In the early part of 2014, the Australian museum entered into a small collaboration project to articulate and mount two life-size 3D-printed copies of the Homo floresiensis, whose original bones were discovered in the Liang Bua cave in Flores, Indonesia, in 2003.
It is said the original bones could be as old as 18 000 years, but this dating is now under review and they could possibly be even older. The bones have been described as probably belonging to a 30-year-old female who stood one metre tall and weighed about 25 kilograms.
When the two boxes containing the 3D copies arrived I laid out in the workshop all of the 60 bones and bone fragments that each box contained. Thankfully all the bones were tagged which made my job a lot easier. I was able to reconstruct the copy of the Homo floresiensis with the help of Dr Kira Westaway from Macquarie University, one of the Museum's Senior Conservators Sheldon Teare, the internet, and an articulated human skeleton we have here in our prep studio.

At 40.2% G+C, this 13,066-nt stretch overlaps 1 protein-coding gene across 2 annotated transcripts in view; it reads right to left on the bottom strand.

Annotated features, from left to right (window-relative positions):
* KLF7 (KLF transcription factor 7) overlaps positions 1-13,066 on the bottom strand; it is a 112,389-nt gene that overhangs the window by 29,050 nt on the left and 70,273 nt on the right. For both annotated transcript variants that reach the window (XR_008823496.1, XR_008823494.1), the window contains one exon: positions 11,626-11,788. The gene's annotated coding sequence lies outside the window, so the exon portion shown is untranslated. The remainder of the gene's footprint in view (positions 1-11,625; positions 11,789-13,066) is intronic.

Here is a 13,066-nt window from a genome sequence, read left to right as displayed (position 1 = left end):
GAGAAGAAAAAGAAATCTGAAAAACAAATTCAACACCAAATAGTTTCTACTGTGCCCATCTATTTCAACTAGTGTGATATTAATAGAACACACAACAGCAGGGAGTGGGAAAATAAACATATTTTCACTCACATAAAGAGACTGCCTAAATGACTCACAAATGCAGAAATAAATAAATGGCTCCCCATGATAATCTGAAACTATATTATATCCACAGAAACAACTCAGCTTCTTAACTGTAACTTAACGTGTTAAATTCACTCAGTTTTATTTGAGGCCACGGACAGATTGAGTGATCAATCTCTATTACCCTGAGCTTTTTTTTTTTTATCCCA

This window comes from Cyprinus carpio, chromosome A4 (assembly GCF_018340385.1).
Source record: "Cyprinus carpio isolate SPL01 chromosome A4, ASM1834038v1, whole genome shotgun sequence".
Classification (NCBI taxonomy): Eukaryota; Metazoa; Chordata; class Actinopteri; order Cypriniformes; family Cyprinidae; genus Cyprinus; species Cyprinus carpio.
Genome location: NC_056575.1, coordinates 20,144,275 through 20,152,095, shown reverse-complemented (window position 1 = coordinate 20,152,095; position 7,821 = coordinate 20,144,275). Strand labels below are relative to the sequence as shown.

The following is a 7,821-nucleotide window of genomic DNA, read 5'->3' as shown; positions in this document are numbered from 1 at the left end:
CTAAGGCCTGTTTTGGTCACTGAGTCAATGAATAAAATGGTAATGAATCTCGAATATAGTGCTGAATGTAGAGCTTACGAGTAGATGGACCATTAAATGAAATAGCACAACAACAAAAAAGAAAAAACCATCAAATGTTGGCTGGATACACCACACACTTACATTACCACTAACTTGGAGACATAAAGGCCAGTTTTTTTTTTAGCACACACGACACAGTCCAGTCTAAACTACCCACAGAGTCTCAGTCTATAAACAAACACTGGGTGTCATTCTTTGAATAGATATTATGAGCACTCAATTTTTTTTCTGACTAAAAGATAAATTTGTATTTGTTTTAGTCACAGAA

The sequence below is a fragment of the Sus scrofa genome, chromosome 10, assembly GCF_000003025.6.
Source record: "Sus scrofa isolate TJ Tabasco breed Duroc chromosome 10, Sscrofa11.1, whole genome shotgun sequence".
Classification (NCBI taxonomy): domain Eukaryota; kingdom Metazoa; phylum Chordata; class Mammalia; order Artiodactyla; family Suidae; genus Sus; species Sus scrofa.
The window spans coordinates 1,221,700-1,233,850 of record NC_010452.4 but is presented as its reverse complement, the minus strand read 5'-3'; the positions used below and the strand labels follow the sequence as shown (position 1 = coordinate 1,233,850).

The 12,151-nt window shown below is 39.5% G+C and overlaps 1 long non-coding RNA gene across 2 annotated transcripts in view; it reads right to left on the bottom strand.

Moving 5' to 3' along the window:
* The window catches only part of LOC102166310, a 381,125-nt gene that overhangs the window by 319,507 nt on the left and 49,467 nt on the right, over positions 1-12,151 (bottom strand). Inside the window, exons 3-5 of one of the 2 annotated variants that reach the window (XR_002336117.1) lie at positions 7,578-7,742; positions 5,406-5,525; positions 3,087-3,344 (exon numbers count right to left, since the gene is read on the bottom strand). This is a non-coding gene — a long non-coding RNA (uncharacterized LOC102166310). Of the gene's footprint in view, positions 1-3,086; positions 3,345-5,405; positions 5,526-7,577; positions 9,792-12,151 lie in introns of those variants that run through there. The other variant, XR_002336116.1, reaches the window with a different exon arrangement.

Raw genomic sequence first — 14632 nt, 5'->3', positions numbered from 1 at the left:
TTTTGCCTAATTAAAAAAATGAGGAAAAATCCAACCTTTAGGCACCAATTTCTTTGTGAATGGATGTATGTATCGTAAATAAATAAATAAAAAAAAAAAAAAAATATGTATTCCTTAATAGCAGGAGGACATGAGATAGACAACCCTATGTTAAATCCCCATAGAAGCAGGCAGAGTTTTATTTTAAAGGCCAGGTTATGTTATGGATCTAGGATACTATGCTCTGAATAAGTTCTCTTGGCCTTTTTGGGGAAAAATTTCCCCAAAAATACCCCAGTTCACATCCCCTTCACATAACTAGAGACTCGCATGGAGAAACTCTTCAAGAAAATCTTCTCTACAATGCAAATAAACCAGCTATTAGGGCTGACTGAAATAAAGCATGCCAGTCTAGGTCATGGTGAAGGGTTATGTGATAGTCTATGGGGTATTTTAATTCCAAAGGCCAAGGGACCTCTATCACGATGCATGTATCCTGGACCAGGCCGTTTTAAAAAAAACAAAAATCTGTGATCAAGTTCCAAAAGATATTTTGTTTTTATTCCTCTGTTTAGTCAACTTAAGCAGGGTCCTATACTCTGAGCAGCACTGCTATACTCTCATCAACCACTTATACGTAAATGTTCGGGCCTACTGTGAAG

For the copy we now have on display here at the Museum, I constructed a steel armature to which the bones could be pinned, which allows the final complete skeleton copy to stand freely. All the bones, once I identified their sequence, were drilled, glued and pinned together to achieve the final articulation.
The skeleton contains no rib and vertebra (except for the atlas bones). Most of the bones of the feet are there and a partial left hand too, with the rest of skeleton intact and distinctively recognizable.
This articulation was an enjoyable project to work on and I know from talking with my collogues and managers that the museum is excited to be able to display our own copy of the Homo floresiensis thanks to the generosity of and the co-operation with Professor Paul Beggs and Dr Kira Westaway of Macquarie University.
3D print sourced from the Smithsonian Museum X 3D Project - http://www.smithsonianmag.com/smithsonian-institution/a-3-d-printer-goes-to-work-for-the-smithsonian-124681934/?no-ist